The transliterations bracketed below are mine. In them, tā’ marbūṭa is ẗ, and I show the lām of the article as assimilated to a following solar letter. For example: [‘ayyuhā-s-sayyidu] instead of [‘ayyuhā-l-sayyidu]. My character set, contrived to avoid digraphs, is the following:
‘ a ā i ī u ū ay aw b t ẗ ṯ j ḥ ẖ d ḏ r z s š ṣ ḍ ṭ ẓ ^ ḡ f q k l m n h w y
The text tagged “JMN” comprises my English and Spanish interpretation, and my transliteration, of the published Arabic text that’s copied in my illustration. I tag the published translation that follows it “GLENDAY” and add line numbering for ease of reference.
01 O master! (¡Maestro!)
02 Don’t seek eternity. (No busques la eternidad.)
[lā tabḥaṯ ^ani-l-‘abadīyaẗi]
03 The stepson of unrest got there before you, (El hijastro de la inquietud te adelantó en ella,)
[laqad sabaqa-ka ‘ilay-hā rabību-l-qalaqi]`
04 our grandfather, Gilgamesh. (nuestro abuelo, Gilgamesh.)
05 Take pleasure in the river that flows with blood (Recréate en el río que corre sangriento)
[‘un^um bi-n-nahri-l-laḏī yajrī daman]
06 and in the eye that flows with tears. (y en el ojo que corre con lágrimas.)
[wa bi-l-^ayni-l-latī tajrī dam^an]
07 Take pleasure in the end, (Recréate en el fin,)
08 in the chill of the grave, (en el frío de la tumba,)
09 in the gloom that the ravens glorify. (en la melancolía que los cuervos alaban.)
10 Don’t speak of the importance of your being alone. (No hables de la importancia de quedarte solo.)
[la tatakallam ^an ‘ahammīyaẗi ‘an takūna waḥīdan]
11 They got there before you (Te adelantaron en ello)
[laqad sabaqū-ka ‘ilay-hā]
12 with their hurtful hammers and desires. (con sus martillos y sus deseos nocivos.)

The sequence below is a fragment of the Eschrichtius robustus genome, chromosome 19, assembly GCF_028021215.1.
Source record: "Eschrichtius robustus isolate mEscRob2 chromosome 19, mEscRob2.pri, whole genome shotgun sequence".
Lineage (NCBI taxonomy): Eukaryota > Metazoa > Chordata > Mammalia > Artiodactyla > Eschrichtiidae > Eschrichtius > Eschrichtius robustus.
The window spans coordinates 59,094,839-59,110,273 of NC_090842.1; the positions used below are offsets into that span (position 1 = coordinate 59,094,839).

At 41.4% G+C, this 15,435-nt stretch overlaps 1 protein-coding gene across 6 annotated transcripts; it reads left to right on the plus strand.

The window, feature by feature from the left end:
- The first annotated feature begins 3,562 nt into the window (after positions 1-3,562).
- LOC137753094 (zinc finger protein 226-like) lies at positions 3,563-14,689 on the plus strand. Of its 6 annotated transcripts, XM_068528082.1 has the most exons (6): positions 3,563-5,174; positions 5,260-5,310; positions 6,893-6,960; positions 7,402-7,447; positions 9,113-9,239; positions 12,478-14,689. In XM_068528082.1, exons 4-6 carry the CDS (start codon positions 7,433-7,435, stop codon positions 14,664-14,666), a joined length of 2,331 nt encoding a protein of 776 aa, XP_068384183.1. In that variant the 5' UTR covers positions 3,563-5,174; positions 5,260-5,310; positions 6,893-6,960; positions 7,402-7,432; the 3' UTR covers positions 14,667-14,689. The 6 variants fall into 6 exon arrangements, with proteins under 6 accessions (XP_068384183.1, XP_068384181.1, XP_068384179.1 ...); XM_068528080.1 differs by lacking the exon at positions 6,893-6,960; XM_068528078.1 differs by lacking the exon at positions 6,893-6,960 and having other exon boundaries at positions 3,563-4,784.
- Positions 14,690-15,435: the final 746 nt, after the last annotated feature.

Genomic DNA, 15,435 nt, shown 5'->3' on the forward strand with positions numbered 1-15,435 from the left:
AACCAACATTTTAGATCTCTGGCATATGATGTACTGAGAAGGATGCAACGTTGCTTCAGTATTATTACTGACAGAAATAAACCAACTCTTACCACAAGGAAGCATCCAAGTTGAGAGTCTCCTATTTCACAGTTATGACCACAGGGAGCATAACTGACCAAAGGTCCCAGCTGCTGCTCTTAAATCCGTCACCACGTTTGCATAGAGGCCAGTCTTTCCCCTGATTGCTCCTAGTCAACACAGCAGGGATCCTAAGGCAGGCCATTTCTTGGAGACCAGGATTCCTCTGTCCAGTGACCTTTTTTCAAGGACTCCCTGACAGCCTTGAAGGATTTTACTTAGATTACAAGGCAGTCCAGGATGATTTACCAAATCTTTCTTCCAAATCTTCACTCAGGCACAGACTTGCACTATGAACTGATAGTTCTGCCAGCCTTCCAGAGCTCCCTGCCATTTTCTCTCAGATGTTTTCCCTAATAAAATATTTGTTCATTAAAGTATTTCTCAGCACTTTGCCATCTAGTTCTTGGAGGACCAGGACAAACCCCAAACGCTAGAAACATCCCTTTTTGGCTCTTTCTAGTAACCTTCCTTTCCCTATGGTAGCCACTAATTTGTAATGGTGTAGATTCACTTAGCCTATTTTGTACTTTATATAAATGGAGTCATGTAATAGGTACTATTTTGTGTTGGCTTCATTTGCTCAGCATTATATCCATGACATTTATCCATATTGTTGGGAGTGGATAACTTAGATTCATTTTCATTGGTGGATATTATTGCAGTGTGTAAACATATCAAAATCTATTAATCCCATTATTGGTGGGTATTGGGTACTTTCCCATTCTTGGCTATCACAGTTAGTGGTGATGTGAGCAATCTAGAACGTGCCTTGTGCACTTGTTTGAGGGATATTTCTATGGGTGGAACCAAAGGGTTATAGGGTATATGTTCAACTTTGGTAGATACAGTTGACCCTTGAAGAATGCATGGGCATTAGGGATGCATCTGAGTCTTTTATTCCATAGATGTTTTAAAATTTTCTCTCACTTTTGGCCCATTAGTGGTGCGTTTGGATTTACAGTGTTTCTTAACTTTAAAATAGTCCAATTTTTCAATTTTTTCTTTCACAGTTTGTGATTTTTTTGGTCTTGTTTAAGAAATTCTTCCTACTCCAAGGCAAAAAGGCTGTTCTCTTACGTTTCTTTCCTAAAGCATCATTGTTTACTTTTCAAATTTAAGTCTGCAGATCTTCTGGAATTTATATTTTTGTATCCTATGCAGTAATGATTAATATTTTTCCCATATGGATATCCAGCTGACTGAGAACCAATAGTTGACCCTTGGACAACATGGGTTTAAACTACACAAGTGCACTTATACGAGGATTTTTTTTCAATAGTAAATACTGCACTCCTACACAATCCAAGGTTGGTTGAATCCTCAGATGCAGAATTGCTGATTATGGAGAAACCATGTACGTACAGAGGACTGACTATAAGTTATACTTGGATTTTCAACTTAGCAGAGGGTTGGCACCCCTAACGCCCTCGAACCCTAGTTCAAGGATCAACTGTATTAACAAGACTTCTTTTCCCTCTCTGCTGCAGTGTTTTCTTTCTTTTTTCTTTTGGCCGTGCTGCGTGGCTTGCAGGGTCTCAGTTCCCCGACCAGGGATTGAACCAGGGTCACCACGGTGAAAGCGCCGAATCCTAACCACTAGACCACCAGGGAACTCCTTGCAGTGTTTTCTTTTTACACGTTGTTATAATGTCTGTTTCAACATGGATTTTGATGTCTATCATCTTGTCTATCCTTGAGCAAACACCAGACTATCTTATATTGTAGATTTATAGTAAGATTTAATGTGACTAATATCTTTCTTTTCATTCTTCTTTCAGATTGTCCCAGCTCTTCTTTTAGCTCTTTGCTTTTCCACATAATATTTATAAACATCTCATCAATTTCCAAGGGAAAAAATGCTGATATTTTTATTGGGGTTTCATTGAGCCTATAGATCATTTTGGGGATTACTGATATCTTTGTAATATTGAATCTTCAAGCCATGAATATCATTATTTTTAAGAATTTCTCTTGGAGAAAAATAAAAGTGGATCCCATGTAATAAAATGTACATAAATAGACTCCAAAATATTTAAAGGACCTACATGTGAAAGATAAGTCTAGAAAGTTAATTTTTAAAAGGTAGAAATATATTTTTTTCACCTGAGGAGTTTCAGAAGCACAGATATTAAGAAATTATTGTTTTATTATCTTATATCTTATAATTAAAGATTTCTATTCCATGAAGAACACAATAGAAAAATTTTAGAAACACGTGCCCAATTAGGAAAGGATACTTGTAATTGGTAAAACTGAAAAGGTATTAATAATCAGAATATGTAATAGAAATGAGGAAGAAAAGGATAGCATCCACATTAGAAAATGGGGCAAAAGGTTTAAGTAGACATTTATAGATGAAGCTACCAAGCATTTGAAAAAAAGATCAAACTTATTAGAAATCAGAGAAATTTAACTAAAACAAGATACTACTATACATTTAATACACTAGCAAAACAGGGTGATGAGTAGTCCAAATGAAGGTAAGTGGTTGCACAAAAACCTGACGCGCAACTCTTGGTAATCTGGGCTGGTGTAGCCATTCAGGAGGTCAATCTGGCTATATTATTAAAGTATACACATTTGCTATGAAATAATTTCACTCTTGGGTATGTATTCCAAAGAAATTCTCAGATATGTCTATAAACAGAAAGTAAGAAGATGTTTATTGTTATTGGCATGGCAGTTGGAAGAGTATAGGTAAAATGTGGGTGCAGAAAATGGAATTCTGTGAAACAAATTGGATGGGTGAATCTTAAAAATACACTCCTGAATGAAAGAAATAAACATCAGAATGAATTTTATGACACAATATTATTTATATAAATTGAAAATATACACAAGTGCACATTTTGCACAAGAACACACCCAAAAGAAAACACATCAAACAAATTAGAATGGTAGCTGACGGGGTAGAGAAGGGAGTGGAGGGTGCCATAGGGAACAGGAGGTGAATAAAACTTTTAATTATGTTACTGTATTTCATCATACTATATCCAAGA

[bi-maṭāriqi-him wa ‘amānī-himi-l-mūji^aẗi]
02 Don’t search for everlasting life.
03 Our grandfather, Gilgamesh,
04 who was born in sadness, went there before you,
05 waded through the river flowing with blood
06 delighted in the eye that flows with tears.
07 Love the ending of things,
08 the chill of the grave
09 the strangeness the ravens sing of.
10 Don’t prattle on about needing to be alone.
11 They all went there long before you
12 following the ache and beat of their desires.
Lines 05 and 06 of GLENDAY hold mystery. I read the verb formed from root n-^-m as a masculine singular imperative of Form 1, with the meaning “take pleasure in” or “delight in.” Is “waded” interpretive license? Line 06 does pick up on the sense of “delighted in,” but, as with “waded,” makes it into a past tense whose subject is “Gilgamesh,” and not a command in direct address to the “master” apostrophized earlier in the poem as the writer of history, which is how I read it. Line 07 of GLENDAY seems to corroborate a parsing of ‘un^um as an imperative, because it issues a command that encompasses the meaning of na^ama: Love the ending of things.
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